The Beatles: Get Back

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The Beatles: Get Back.
The Beatles: Get Back.
Photo: 2020 Apple Corps Ltd


The Beatles: Get Back




5/5 Stars


Working with more than fifty hours of video and 150 hours of audio, Peter Jackson, the visionary director behind the Lord of the Rings series, presents a behind-the-scenes look at the making of the Beatles' Get Back sessions: a multimedia extravaganza that was to include the Beatles' latest album that was to be written, rehearsed and recorded in just two weeks; a return to playing before a live audience for the first time in two years; and a TV documentary about the making of the album. These notorious sessions would yield the brilliant if messy album, Let It Be, which ended up being released after the Beatles had broken up, and a film of the same name that is long out-of-print but is notorious for showing the band coming apart at the seams. Across three feature-length episodes with fully restored and remastered video and audio, Jackson paints a very different picture of these infamous sessions and an intimate, invaluable peek into the creative process of the greatest band to have ever walked the earth.   


To get what will become increasingly obviously out of the way, I am a gigantic Beatles fan. And I do mean gigantic. I may have been born nearly a year after John Lennon was murdered, but seeing the Beatles film Help at a friend's house as a kid changed my life. I had little interest in music before that, but after spending a couple of hours with these four funny, charismatic individuals and their killer tunes, I was hooked.

I can still remember being enchanted, especially with the You're Going to Lose That Girl sequence – one of their best, if lesser-known, "early period" songs, performed by the Fab 4 even as the film's baddies try and kidnap Ringo by sawing a hole in the floor beneath his drum kit (Help is a wonderfully silly movie) – and that enchantment never really went away. Indeed, though the Beatles were my way into music, that would actually only come later: I listened to pretty much nothing but the Beatles and their solo careers (especially Paul McCartney's) for the rest of my formative years.

I've read the books, I've seen the movies and the documentaries (someone really needs to get the Beatles Anthology up on a streaming service asap), and, of course, I've listened to the records (and even some bootlegs) more often than I can count. I could probably write a Beatles book myself at this point without even having to do a ton of extra research. So, when I say that Get Back is a stunning revelation about the Beatles and their music – and the biggest gift to come from the Beatles camp since at least Giles Martin's transcendental stereo remix of Sgt. Pepper – I'm not kidding around.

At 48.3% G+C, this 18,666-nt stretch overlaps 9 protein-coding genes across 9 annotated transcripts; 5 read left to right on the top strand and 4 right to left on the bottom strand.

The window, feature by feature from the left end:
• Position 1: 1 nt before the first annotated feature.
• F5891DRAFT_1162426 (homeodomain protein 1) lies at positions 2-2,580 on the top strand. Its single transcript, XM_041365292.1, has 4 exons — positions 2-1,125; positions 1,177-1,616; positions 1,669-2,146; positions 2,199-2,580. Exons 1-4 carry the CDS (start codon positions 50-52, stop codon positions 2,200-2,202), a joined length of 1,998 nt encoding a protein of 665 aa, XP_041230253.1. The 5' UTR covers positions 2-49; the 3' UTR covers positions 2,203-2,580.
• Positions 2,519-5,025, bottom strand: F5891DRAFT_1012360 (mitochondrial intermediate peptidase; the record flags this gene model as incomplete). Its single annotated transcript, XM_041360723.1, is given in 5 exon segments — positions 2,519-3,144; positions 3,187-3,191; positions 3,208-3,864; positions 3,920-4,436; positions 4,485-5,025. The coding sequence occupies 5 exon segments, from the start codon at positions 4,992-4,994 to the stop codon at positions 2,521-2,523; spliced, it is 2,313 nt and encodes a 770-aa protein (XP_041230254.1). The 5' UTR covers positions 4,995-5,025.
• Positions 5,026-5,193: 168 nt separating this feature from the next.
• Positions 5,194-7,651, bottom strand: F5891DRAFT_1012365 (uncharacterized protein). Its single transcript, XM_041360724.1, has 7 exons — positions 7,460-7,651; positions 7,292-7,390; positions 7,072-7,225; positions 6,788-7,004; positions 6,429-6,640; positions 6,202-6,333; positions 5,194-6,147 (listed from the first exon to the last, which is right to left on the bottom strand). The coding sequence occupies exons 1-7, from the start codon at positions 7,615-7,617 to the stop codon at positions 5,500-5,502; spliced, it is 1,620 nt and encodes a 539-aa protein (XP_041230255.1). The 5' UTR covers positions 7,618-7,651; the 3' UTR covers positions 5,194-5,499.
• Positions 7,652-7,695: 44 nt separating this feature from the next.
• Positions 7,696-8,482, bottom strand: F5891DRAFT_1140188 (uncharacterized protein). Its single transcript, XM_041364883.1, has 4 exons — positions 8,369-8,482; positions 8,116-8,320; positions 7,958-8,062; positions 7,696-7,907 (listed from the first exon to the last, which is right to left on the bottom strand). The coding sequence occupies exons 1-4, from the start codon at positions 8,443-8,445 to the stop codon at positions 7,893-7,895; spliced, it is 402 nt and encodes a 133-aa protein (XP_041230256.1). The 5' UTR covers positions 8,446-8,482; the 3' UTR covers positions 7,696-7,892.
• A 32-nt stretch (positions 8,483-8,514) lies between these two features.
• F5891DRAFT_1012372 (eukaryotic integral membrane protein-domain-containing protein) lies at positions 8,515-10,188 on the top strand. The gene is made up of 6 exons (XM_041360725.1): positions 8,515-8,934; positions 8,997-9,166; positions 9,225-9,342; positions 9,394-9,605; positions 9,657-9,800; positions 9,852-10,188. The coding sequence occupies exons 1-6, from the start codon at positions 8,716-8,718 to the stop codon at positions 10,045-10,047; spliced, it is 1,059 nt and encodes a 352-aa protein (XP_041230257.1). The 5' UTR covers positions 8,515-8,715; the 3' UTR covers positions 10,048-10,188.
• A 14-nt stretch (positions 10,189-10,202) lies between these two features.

Truthfully, despite my virtually lifelong fandom, I've never actually seen the whole of Michael Lindsay-Hogg's infamous documentary, Let It Be. It hasn't been officially released on DVD, and I'm not even sure if it even made it to VHS (look it up, kids), but what I had seen of it didn't exactly have me wanting to rush out and hunt down an... unofficial copy. All the clips that I had seen (including, as I recall, in the aforementioned Anthology) painted a truly depressing picture of a band that meant so much to me constantly at each other's throats, all captured in joyless, drably shot 16mm film with a final cut that the Beatles themselves are known to have hated.

There has always been an incongruity, however, between the notorious bitterness of the documentary and the joyously defiant "Rooftop Concert" that capped the Get Back project. Plus, for all the well-known complications and controversies around the Let It Be album that resulted from these sessions, the entire album sounds significantly more like a group effort than The Beatles (aka the White Album), which immediately preceded it and, for all of its greatness, still sounds to me more like four solo Beatles albums squished together than a full-band Beatles album, ironically – and indeed, that's actually how it was often recorded with the other Beatles acting as session musicians on each other's songs rather than as proper collaborators.

Paul McCartney was understandably reticent, therefore, when Peter Jackson approached him with the idea of assembling a new version of Let It Be from the hours of material that were sitting untouched in the Apple vaults (the Beatles had a company named Apple long before Steve Jobs ever came along). It's not just that he didn't want a repeat of last time; his actual memory had been so tainted by the notoriety surrounding Let It Be and the year leading up to the break up of his beloved band that he now truly believed the entire experience to be uniformly awful and really not worth revisiting.  

After looking through the hours upon hours of material available to him, Jackson assured McCartney that these sessions were not as he - and the rest of us -  remembered at all. There was inter-personal conflict and logistical issues around what the Get Back project was ultimately to be, sure, but these were only a relatively small part of the story. Primarily, these hours of video and audio showed a group of guys who genuinely loved each other and truly enjoyed making music together. Paul was convinced. So was Ringo Starr. And so were Yoko and Olivia, John Lennon's and George Harrison's widows, respectively.